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Misha Schubert and Stephanie Peatling
May 20, 2012

Many Labor MPs believe the $245 weekly unemployment benefit payment is too low.Many Labor MPs believe the $245 weekly unemployment benefit payment is too low. Photo: Virginia Star

PRIME Minister Julia Gillard faces a growing push from Labor MPs to raise the dole, with warnings it is so low that people are being forced into poverty and even turning to crime.

A quarter of the Labor backbench have told The Sunday Age in the past week that $245 a week is too little to live on – a stance backed by conservative economic commentators and business groups.

”Anyone can end up on welfare given changed circumstances and bad luck, and the Labor Party should always have in its eye that people who fall on hard times can live with some dignity and respect,” New South Wales senator Doug Cameron said.

Northern Territory senator Trish Crossin even called for a welfare summit, like last year’s tax summit, to examine the entire system of payments and allowances.

Victorian Labor MP Darren Cheeseman said the dole – which is $133 a week less than the age pension and $344 a week below the minimum wage – was so low people couldn’t afford to get to job interviews or present well at them. Increasingly, they were people who had worked for decades before losing a job.

”And when you get into pockets of poverty … what I am being presented with is people saying they think their neighbours have turned to crime to make ends meet and they wouldn’t normally do that,” he said.

Tasmanian Dick Adams said it was ”really hard to manage” on so little money. ”If you’re on it for 12 months, that’d be pretty difficult,” he said.

Laurie Ferguson from NSW said when even people who had jobs were complaining about the rising cost of living, ”just imagine how hard it is for people on the dole”.

Labor said in the budget two weeks ago that it would push 100,000 single mothers off parenting payments and onto the dole once their youngest child turned eight. Such families will be $120 a fortnight worse off. That move has stirred anew the debate on the dole.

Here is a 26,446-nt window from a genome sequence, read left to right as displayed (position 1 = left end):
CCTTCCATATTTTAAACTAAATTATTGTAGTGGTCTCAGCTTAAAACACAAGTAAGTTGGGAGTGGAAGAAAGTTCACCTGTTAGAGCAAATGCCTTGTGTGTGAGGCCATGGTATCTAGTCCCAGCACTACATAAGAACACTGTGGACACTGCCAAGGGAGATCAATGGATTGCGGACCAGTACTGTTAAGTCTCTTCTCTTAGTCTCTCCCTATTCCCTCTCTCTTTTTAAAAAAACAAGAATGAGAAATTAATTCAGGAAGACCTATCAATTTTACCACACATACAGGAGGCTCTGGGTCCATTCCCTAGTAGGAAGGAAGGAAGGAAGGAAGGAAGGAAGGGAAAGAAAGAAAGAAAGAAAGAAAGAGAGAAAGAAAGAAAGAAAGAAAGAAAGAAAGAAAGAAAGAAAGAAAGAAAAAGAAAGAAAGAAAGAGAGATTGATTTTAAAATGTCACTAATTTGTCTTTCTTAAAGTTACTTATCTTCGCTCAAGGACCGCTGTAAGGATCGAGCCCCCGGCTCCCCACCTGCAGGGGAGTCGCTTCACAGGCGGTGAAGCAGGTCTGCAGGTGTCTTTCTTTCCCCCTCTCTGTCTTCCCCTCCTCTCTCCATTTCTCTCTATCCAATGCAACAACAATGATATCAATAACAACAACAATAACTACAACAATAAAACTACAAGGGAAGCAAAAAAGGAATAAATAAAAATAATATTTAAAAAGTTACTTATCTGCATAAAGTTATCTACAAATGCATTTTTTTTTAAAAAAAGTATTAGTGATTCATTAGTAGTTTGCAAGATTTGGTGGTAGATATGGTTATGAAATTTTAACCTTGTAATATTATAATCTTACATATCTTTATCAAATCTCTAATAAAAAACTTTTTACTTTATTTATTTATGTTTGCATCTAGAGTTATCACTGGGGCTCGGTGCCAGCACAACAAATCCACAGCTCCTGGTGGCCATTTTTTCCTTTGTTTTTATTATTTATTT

The push includes many from the Labor Left, but some right-wing MPs concede they are also concerned. Canberra MP Gai Brodtmann said her community was telling her the dole was too low, and she would convey that to ministers. One figure on the Right who did not want to be named said it was ”vexing” that Labor had joined the orthodoxy of ”stigmatising” people on the dole.

Yet other MPs on the Right such as Joel Fitzgibbon, Nick Champion and Chris Hayes did not back a rise, saying the best form of welfare was a job. ”People aren’t knocking down the door saying Newstart is too low,” Mr Hayes said.

Some senior government figures privately concede the dole is too low but say a rise cannot be afforded.

Over the past six months, an unlikely chorus of conservative political figures and economists has emerged to declare the dole inadequate. They include conservative economists Judith Sloan and Ian Harper, and Liberal stalwart Hugh Morgan.

Business Council of Australia chief Jennifer Westacott told The Sunday Age there was a ”crude view that somehow if you make payments really inadequate that’s an incentive to get back into work. Well, $50 a week is hardly going to change someone’s views about work incentives.

”People have lost their confidence and their health. They don’t have money to get to interviews; they don’t have clothes,” she said.

Welfare groups have long been pushing for a $50 a week boost to Newstart, which has not had a real increase – one above inflation – since 1994.

MPs concerned about the changes plan to raise the issue again on Tuesday in Labor caucus.

”If you’ve got senior business people saying it’s not sufficient, that makes it clear something’s got to be done,” Illawarra-based MP Stephen Jones said.

Read more: http://www.theage.com.au/opinion/political-news/labor-mps-push-for-dole-increase-20120519-1yxtq.html#ixzz1vO643faK

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